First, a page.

Archaeology is an existing concept with a long lineage that refers to the discovery, reconstruction, preservation and study of artefacts from the past. It’s approach to time provides useful tools for aspiring archaeologists of the future. A concept that I find particularly useful is that of strata. Since time occurs linearly, we can neatly divide events from the past into bands or strata of time which were subject to similar forces. The French philosopher of ideas Michel Foucault directly employed a method he called the Archaeology of Knowledge to study how ideas that were prevalent at a given historical moment influenced the political, social and cultural paradigms of that time. He would study documents and artefacts from a point in time time horizontally, looking at how what was happening in the broader culture influenced particular practices, for example critiquing how supposedly scientific attitudes to madness or sexuality were shaped by literary or cultural fashions.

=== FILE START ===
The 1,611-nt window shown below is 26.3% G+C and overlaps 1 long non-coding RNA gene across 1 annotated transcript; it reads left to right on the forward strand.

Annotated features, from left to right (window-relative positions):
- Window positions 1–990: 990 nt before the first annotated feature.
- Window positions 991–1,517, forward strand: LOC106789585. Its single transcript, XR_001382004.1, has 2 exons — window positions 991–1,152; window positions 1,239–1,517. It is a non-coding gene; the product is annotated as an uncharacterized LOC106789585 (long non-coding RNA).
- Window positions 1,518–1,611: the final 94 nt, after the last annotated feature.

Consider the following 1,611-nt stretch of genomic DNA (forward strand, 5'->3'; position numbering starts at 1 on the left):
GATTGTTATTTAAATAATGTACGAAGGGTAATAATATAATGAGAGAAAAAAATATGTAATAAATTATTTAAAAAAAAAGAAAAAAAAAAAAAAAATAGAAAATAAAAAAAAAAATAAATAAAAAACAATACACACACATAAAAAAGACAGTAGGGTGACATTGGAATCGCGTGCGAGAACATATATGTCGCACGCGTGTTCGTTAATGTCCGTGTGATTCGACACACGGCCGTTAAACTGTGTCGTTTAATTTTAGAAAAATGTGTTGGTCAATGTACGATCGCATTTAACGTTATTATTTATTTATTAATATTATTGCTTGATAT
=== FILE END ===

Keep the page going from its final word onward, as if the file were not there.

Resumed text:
What I take from this is the idea of using strata to give your audience a framework for the concepts you’re introducing. Designers working with sketches and Photoshop can easily mix innovations that are readily achievable in 6 months with ideas that organisations will struggle to bring to life within 5 years because of technology or organisational constraints. Mixing the two can mean losing credibility for your entirely achievable 6 month-off innovation. Using strata to show that you understand the time-frames involved removes risk from both conversations. Alternatively, in order to help make a 5 year away innovation more easily understood, mix it with realities from today to create a bridge. What’s important to understand is what you’re trying to achieve. Product development usually benefits from a sense of reality, whilst new concept development may need a sense of future-shock to shake out it’s implications. The affect you’re looking for should drive the choice of strata in which you choose to present your ideas. By presenting ideas with time attached we ground reactions within a framework and work towards alignment with development roadmaps.